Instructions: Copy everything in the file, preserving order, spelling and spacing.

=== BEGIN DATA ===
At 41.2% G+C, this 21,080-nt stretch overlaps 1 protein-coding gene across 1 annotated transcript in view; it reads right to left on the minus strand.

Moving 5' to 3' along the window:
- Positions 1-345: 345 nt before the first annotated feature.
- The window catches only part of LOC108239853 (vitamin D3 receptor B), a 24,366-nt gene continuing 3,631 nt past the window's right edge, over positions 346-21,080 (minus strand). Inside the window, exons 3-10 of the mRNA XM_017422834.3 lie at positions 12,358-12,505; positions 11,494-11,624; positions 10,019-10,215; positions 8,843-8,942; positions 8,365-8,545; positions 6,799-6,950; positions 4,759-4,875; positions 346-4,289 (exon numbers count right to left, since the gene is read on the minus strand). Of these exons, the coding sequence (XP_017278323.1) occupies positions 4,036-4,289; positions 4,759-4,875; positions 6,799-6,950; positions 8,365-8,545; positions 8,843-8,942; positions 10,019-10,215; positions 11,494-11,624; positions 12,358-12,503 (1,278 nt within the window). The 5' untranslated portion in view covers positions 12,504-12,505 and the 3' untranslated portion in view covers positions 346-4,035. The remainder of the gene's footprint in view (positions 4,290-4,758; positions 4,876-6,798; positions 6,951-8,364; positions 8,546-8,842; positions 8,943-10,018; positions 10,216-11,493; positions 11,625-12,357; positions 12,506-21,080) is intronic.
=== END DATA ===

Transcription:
At 41.2% G+C, this 21,080-nt stretch overlaps 1 protein-coding gene across 1 annotated transcript in view; it reads right to left on the minus strand.

Moving 5' to 3' along the window:
- Positions 1-345: 345 nt before the first annotated feature.
- The window catches only part of LOC108239853 (vitamin D3 receptor B), a 24,366-nt gene continuing 3,631 nt past the window's right edge, over positions 346-21,080 (minus strand). Inside the window, exons 3-10 of the mRNA XM_017422834.3 lie at positions 12,358-12,505; positions 11,494-11,624; positions 10,019-10,215; positions 8,843-8,942; positions 8,365-8,545; positions 6,799-6,950; positions 4,759-4,875; positions 346-4,289 (exon numbers count right to left, since the gene is read on the minus strand). Of these exons, the coding sequence (XP_017278323.1) occupies positions 4,036-4,289; positions 4,759-4,875; positions 6,799-6,950; positions 8,365-8,545; positions 8,843-8,942; positions 10,019-10,215; positions 11,494-11,624; positions 12,358-12,503 (1,278 nt within the window). The 5' untranslated portion in view covers positions 12,504-12,505 and the 3' untranslated portion in view covers positions 346-4,035. The remainder of the gene's footprint in view (positions 4,290-4,758; positions 4,876-6,798; positions 6,951-8,364; positions 8,546-8,842; positions 8,943-10,018; positions 10,216-11,493; positions 11,625-12,357; positions 12,506-21,080) is intronic.